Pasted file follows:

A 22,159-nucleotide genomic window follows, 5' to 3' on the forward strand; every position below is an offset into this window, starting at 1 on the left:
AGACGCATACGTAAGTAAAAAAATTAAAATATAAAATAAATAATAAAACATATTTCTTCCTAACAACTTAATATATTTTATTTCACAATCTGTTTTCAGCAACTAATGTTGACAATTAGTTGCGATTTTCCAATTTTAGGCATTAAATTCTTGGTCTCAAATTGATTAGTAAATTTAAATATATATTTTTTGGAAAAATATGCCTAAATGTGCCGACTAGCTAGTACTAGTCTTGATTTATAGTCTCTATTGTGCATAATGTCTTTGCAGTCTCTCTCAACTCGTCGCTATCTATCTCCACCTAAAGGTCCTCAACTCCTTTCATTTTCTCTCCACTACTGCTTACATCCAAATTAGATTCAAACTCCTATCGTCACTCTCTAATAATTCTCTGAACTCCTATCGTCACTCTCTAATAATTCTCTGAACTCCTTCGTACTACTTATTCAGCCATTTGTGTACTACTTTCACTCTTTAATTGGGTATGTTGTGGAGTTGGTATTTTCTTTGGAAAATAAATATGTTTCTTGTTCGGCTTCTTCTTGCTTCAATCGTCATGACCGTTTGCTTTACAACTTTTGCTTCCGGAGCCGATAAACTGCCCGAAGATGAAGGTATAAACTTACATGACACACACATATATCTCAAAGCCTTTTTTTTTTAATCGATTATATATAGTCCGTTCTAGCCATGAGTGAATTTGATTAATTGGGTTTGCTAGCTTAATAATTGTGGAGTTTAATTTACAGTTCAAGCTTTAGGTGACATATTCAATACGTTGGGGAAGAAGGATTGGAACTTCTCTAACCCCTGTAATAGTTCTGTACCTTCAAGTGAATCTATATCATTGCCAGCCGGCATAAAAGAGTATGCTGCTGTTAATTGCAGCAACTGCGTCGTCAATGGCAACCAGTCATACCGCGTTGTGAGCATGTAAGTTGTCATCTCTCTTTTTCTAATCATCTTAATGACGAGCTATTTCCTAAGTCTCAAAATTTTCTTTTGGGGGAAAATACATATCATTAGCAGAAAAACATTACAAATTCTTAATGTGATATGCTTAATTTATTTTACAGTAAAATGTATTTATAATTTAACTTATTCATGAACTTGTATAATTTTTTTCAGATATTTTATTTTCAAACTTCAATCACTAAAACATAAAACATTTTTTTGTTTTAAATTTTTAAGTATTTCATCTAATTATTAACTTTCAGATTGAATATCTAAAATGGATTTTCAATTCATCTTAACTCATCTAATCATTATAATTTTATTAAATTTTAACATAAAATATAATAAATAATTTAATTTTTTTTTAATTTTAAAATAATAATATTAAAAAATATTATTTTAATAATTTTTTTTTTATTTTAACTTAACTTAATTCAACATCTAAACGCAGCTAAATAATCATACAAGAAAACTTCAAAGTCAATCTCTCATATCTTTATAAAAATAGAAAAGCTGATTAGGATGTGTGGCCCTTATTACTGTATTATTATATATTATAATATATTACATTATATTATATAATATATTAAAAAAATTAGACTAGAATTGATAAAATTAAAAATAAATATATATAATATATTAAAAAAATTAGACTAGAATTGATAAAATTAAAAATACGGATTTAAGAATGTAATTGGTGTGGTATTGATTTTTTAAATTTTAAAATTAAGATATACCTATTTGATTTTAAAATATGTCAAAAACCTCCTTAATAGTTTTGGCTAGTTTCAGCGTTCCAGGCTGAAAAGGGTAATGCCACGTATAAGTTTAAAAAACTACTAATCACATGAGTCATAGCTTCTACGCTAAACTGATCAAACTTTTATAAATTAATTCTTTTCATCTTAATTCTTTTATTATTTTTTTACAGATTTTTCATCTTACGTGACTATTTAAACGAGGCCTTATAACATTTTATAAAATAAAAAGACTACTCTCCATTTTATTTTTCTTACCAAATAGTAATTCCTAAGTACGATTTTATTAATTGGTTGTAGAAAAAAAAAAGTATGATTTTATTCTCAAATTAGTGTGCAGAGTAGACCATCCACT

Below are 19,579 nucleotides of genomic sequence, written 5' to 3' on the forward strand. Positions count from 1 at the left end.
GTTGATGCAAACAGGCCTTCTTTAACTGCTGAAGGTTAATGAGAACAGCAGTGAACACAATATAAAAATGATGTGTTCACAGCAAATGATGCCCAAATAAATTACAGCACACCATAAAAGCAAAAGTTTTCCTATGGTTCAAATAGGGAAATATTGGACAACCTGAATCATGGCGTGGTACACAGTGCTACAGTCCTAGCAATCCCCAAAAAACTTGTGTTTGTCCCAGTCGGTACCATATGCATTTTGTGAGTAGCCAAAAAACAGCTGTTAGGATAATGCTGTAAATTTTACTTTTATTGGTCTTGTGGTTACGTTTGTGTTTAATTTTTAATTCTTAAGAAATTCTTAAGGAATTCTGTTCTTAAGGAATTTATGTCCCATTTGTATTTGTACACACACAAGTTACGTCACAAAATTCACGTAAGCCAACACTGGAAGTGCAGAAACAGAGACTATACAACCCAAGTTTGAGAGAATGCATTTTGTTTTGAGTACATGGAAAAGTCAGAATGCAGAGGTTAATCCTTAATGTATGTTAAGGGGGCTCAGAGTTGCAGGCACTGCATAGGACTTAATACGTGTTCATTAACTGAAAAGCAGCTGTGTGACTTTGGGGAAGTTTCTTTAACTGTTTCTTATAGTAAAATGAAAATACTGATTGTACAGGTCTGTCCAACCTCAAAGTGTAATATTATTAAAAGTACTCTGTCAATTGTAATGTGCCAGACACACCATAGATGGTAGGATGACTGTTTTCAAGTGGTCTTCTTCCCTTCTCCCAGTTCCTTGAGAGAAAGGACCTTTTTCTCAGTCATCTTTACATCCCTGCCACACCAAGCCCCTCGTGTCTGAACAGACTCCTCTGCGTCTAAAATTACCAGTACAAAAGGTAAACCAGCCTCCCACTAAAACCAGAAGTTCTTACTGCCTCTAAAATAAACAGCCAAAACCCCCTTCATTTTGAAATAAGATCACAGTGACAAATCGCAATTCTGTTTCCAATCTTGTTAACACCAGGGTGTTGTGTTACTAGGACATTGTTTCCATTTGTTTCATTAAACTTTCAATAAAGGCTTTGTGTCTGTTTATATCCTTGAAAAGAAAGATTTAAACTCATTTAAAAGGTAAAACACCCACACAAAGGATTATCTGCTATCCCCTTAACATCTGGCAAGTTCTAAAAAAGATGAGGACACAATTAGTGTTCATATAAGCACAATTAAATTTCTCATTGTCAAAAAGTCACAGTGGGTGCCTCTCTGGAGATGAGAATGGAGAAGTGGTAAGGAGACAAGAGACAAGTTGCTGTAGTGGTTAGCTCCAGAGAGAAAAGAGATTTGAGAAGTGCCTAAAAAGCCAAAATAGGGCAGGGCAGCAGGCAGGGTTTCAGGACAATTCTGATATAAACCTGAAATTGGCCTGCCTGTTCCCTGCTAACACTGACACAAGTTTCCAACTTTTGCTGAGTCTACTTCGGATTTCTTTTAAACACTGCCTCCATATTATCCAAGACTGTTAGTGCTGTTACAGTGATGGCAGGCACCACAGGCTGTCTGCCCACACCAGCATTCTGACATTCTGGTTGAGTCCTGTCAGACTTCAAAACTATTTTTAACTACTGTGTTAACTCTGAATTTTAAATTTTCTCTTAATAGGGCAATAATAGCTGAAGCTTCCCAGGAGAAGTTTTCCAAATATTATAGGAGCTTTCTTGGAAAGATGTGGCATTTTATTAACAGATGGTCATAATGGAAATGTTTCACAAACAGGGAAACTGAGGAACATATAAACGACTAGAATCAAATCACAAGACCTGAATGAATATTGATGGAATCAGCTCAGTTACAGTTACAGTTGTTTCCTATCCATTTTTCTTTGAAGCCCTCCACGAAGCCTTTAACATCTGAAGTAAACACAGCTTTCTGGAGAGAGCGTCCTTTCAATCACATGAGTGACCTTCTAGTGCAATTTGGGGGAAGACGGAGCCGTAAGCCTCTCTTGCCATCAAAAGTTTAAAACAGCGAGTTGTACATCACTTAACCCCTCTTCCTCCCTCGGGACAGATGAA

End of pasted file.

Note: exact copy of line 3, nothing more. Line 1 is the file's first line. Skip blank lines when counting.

Below are 19,579 nucleotides of genomic sequence, written 5' to 3' on the forward strand. Positions count from 1 at the left end.